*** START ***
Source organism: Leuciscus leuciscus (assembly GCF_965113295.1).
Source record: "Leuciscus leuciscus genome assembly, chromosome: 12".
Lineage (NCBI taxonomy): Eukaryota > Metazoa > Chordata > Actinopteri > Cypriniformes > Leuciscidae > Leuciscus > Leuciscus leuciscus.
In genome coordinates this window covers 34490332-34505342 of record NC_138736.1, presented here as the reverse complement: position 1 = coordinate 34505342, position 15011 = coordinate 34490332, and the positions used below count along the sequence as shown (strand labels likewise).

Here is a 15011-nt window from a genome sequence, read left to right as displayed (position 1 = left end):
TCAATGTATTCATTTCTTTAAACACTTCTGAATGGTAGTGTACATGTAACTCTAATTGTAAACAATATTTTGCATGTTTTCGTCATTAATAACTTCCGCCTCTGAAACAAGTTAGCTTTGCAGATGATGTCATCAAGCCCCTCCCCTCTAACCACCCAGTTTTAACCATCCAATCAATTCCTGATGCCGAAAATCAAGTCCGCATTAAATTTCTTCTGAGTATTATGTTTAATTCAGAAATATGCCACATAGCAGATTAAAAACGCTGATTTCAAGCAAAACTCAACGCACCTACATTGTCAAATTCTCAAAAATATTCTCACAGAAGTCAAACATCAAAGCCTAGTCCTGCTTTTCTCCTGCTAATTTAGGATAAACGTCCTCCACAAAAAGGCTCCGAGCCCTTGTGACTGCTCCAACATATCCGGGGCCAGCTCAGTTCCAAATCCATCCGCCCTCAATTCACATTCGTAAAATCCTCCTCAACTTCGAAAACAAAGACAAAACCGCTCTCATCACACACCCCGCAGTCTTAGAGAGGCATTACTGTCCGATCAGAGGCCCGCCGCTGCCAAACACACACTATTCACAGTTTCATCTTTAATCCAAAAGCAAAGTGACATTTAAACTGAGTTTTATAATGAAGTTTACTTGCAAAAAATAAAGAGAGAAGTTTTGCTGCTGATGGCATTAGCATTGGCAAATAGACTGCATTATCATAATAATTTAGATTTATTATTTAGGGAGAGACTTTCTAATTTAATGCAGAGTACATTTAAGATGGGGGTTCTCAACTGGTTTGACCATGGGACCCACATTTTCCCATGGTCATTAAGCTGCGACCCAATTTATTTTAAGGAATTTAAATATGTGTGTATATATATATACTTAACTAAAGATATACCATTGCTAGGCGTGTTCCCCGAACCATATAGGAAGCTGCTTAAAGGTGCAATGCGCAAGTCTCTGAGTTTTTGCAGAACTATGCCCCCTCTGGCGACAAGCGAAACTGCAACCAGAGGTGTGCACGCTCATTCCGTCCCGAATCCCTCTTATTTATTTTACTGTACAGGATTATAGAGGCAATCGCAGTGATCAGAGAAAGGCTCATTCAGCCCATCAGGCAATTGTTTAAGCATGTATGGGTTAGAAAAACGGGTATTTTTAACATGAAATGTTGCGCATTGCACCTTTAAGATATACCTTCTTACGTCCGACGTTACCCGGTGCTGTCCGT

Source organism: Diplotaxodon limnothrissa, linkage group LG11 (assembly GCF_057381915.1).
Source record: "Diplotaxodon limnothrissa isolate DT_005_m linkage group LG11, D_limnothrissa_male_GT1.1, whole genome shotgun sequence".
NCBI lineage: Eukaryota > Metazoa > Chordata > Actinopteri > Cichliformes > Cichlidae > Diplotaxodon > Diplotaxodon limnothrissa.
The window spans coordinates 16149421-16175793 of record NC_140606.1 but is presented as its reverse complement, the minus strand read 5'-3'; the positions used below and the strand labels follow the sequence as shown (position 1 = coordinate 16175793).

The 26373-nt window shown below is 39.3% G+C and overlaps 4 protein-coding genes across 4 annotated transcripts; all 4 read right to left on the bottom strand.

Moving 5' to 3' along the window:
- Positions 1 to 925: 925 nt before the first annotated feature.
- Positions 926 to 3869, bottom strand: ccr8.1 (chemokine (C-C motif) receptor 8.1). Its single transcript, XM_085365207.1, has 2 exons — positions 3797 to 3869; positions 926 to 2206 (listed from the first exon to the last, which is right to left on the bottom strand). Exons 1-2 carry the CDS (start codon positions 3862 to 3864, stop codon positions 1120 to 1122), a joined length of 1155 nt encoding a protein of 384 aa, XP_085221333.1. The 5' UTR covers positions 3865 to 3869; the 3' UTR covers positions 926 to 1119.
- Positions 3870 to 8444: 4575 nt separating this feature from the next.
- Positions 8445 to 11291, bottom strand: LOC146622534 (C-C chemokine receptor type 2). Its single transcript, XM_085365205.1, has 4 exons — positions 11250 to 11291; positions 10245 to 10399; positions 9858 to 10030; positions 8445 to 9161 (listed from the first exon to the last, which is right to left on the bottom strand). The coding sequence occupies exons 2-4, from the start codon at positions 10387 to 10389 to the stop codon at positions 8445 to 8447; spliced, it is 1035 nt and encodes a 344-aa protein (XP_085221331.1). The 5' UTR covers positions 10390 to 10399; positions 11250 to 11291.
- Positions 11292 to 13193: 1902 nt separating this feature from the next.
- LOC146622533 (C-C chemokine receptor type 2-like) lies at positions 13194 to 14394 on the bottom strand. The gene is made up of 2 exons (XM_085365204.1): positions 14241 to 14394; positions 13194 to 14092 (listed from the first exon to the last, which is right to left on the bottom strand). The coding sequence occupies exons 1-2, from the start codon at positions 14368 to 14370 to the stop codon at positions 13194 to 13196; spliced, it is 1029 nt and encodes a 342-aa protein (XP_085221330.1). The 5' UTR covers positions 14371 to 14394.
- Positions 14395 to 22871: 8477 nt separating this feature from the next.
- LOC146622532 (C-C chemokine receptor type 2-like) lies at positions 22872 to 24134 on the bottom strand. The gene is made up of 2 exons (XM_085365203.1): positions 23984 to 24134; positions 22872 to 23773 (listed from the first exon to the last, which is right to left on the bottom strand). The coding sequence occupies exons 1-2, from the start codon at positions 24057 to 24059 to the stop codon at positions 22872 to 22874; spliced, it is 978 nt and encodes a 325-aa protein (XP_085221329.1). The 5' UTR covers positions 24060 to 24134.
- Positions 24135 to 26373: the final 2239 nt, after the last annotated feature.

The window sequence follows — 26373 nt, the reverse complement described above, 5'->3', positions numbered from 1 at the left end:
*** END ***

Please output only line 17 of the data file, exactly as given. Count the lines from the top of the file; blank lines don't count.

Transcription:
- Positions 11292 to 13193: 1902 nt separating this feature from the next.